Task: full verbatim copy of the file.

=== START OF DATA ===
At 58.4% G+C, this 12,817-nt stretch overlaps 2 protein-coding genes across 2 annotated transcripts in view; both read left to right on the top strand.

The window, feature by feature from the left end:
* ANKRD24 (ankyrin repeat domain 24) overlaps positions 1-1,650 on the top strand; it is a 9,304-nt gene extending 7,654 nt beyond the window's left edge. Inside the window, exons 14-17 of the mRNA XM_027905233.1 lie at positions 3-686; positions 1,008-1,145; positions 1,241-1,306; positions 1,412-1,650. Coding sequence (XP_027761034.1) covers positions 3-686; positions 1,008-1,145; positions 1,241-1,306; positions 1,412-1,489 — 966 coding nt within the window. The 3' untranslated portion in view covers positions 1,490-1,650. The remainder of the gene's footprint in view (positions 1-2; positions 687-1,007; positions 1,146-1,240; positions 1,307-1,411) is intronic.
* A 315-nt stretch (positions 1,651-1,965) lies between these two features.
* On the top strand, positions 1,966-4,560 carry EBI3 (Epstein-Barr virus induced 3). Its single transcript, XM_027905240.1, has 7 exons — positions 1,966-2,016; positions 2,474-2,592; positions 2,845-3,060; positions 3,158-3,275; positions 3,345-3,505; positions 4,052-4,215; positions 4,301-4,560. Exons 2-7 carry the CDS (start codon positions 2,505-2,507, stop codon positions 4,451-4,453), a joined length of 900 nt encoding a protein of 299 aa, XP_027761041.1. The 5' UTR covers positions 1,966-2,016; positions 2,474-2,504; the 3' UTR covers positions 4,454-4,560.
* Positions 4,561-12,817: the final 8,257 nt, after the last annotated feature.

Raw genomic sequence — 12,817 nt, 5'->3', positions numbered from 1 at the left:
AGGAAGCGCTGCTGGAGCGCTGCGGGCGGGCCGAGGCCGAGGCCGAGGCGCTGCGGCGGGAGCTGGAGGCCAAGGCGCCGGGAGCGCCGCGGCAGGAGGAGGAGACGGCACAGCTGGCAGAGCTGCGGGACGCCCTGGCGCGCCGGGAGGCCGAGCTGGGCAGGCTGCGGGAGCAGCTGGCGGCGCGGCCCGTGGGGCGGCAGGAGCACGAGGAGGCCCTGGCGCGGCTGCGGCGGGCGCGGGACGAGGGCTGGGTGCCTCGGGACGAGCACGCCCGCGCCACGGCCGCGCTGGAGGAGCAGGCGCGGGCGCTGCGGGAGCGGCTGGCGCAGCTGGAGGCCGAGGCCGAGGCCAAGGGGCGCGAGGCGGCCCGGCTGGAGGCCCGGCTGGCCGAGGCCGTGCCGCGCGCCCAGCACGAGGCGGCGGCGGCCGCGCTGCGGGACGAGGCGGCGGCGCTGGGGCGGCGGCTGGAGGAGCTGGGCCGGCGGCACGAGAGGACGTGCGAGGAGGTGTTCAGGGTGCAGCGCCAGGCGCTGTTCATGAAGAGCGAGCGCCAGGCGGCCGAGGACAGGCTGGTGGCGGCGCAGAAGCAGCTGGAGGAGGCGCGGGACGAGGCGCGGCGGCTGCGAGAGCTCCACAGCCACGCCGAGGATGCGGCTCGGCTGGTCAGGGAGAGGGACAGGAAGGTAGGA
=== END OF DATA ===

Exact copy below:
At 58.4% G+C, this 12,817-nt stretch overlaps 2 protein-coding genes across 2 annotated transcripts in view; both read left to right on the top strand.

The window, feature by feature from the left end:
* ANKRD24 (ankyrin repeat domain 24) overlaps positions 1-1,650 on the top strand; it is a 9,304-nt gene extending 7,654 nt beyond the window's left edge. Inside the window, exons 14-17 of the mRNA XM_027905233.1 lie at positions 3-686; positions 1,008-1,145; positions 1,241-1,306; positions 1,412-1,650. Coding sequence (XP_027761034.1) covers positions 3-686; positions 1,008-1,145; positions 1,241-1,306; positions 1,412-1,489 — 966 coding nt within the window. The 3' untranslated portion in view covers positions 1,490-1,650. The remainder of the gene's footprint in view (positions 1-2; positions 687-1,007; positions 1,146-1,240; positions 1,307-1,411) is intronic.
* A 315-nt stretch (positions 1,651-1,965) lies between these two features.
* On the top strand, positions 1,966-4,560 carry EBI3 (Epstein-Barr virus induced 3). Its single transcript, XM_027905240.1, has 7 exons — positions 1,966-2,016; positions 2,474-2,592; positions 2,845-3,060; positions 3,158-3,275; positions 3,345-3,505; positions 4,052-4,215; positions 4,301-4,560. Exons 2-7 carry the CDS (start codon positions 2,505-2,507, stop codon positions 4,451-4,453), a joined length of 900 nt encoding a protein of 299 aa, XP_027761041.1. The 5' UTR covers positions 1,966-2,016; positions 2,474-2,504; the 3' UTR covers positions 4,454-4,560.
* Positions 4,561-12,817: the final 8,257 nt, after the last annotated feature.

Raw genomic sequence — 12,817 nt, 5'->3', positions numbered from 1 at the left:
AGGAAGCGCTGCTGGAGCGCTGCGGGCGGGCCGAGGCCGAGGCCGAGGCGCTGCGGCGGGAGCTGGAGGCCAAGGCGCCGGGAGCGCCGCGGCAGGAGGAGGAGACGGCACAGCTGGCAGAGCTGCGGGACGCCCTGGCGCGCCGGGAGGCCGAGCTGGGCAGGCTGCGGGAGCAGCTGGCGGCGCGGCCCGTGGGGCGGCAGGAGCACGAGGAGGCCCTGGCGCGGCTGCGGCGGGCGCGGGACGAGGGCTGGGTGCCTCGGGACGAGCACGCCCGCGCCACGGCCGCGCTGGAGGAGCAGGCGCGGGCGCTGCGGGAGCGGCTGGCGCAGCTGGAGGCCGAGGCCGAGGCCAAGGGGCGCGAGGCGGCCCGGCTGGAGGCCCGGCTGGCCGAGGCCGTGCCGCGCGCCCAGCACGAGGCGGCGGCGGCCGCGCTGCGGGACGAGGCGGCGGCGCTGGGGCGGCGGCTGGAGGAGCTGGGCCGGCGGCACGAGAGGACGTGCGAGGAGGTGTTCAGGGTGCAGCGCCAGGCGCTGTTCATGAAGAGCGAGCGCCAGGCGGCCGAGGACAGGCTGGTGGCGGCGCAGAAGCAGCTGGAGGAGGCGCGGGACGAGGCGCGGCGGCTGCGAGAGCTCCACAGCCACGCCGAGGATGCGGCTCGGCTGGTCAGGGAGAGGGACAGGAAGGTAGGA